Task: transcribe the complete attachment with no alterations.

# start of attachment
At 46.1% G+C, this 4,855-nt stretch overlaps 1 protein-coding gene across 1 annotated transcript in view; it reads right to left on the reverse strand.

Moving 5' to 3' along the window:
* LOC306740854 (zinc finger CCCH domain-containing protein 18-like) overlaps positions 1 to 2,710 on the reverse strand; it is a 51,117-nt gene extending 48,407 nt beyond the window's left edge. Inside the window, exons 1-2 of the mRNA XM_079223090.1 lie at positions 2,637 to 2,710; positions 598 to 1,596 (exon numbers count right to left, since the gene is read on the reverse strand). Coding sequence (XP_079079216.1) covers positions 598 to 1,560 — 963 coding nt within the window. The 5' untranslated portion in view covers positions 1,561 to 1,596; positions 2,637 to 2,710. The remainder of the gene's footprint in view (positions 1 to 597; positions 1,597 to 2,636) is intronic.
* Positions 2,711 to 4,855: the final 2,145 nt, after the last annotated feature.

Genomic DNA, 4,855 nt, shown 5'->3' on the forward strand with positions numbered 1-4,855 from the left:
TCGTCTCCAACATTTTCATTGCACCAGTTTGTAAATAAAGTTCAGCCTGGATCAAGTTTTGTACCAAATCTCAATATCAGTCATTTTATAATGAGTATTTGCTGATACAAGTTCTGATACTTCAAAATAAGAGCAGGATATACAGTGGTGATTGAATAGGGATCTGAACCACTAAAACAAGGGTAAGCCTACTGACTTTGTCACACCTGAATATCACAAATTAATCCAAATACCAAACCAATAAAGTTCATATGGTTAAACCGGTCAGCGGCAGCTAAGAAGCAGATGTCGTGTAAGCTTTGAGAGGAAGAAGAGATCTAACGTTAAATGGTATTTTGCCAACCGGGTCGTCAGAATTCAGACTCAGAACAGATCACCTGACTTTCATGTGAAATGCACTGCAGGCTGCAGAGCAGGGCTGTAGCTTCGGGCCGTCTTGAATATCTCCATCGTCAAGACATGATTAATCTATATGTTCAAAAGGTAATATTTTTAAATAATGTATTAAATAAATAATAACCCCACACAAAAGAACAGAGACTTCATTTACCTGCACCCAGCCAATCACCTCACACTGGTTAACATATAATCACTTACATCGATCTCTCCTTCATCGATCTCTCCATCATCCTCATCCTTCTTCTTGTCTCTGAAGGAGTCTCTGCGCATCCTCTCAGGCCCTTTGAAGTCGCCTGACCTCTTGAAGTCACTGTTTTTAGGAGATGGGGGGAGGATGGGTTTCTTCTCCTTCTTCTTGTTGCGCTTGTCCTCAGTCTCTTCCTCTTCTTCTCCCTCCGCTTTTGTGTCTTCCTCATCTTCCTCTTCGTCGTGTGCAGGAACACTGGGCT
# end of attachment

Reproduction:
At 46.1% G+C, this 4,855-nt stretch overlaps 1 protein-coding gene across 1 annotated transcript in view; it reads right to left on the reverse strand.

Moving 5' to 3' along the window:
* LOC306740854 (zinc finger CCCH domain-containing protein 18-like) overlaps positions 1 to 2,710 on the reverse strand; it is a 51,117-nt gene extending 48,407 nt beyond the window's left edge. Inside the window, exons 1-2 of the mRNA XM_079223090.1 lie at positions 2,637 to 2,710; positions 598 to 1,596 (exon numbers count right to left, since the gene is read on the reverse strand). Coding sequence (XP_079079216.1) covers positions 598 to 1,560 — 963 coding nt within the window. The 5' untranslated portion in view covers positions 1,561 to 1,596; positions 2,637 to 2,710. The remainder of the gene's footprint in view (positions 1 to 597; positions 1,597 to 2,636) is intronic.
* Positions 2,711 to 4,855: the final 2,145 nt, after the last annotated feature.

Genomic DNA, 4,855 nt, shown 5'->3' on the forward strand with positions numbered 1-4,855 from the left:
TCGTCTCCAACATTTTCATTGCACCAGTTTGTAAATAAAGTTCAGCCTGGATCAAGTTTTGTACCAAATCTCAATATCAGTCATTTTATAATGAGTATTTGCTGATACAAGTTCTGATACTTCAAAATAAGAGCAGGATATACAGTGGTGATTGAATAGGGATCTGAACCACTAAAACAAGGGTAAGCCTACTGACTTTGTCACACCTGAATATCACAAATTAATCCAAATACCAAACCAATAAAGTTCATATGGTTAAACCGGTCAGCGGCAGCTAAGAAGCAGATGTCGTGTAAGCTTTGAGAGGAAGAAGAGATCTAACGTTAAATGGTATTTTGCCAACCGGGTCGTCAGAATTCAGACTCAGAACAGATCACCTGACTTTCATGTGAAATGCACTGCAGGCTGCAGAGCAGGGCTGTAGCTTCGGGCCGTCTTGAATATCTCCATCGTCAAGACATGATTAATCTATATGTTCAAAAGGTAATATTTTTAAATAATGTATTAAATAAATAATAACCCCACACAAAAGAACAGAGACTTCATTTACCTGCACCCAGCCAATCACCTCACACTGGTTAACATATAATCACTTACATCGATCTCTCCTTCATCGATCTCTCCATCATCCTCATCCTTCTTCTTGTCTCTGAAGGAGTCTCTGCGCATCCTCTCAGGCCCTTTGAAGTCGCCTGACCTCTTGAAGTCACTGTTTTTAGGAGATGGGGGGAGGATGGGTTTCTTCTCCTTCTTCTTGTTGCGCTTGTCCTCAGTCTCTTCCTCTTCTTCTCCCTCCGCTTTTGTGTCTTCCTCATCTTCCTCTTCGTCGTGTGCAGGAACACTGGGCT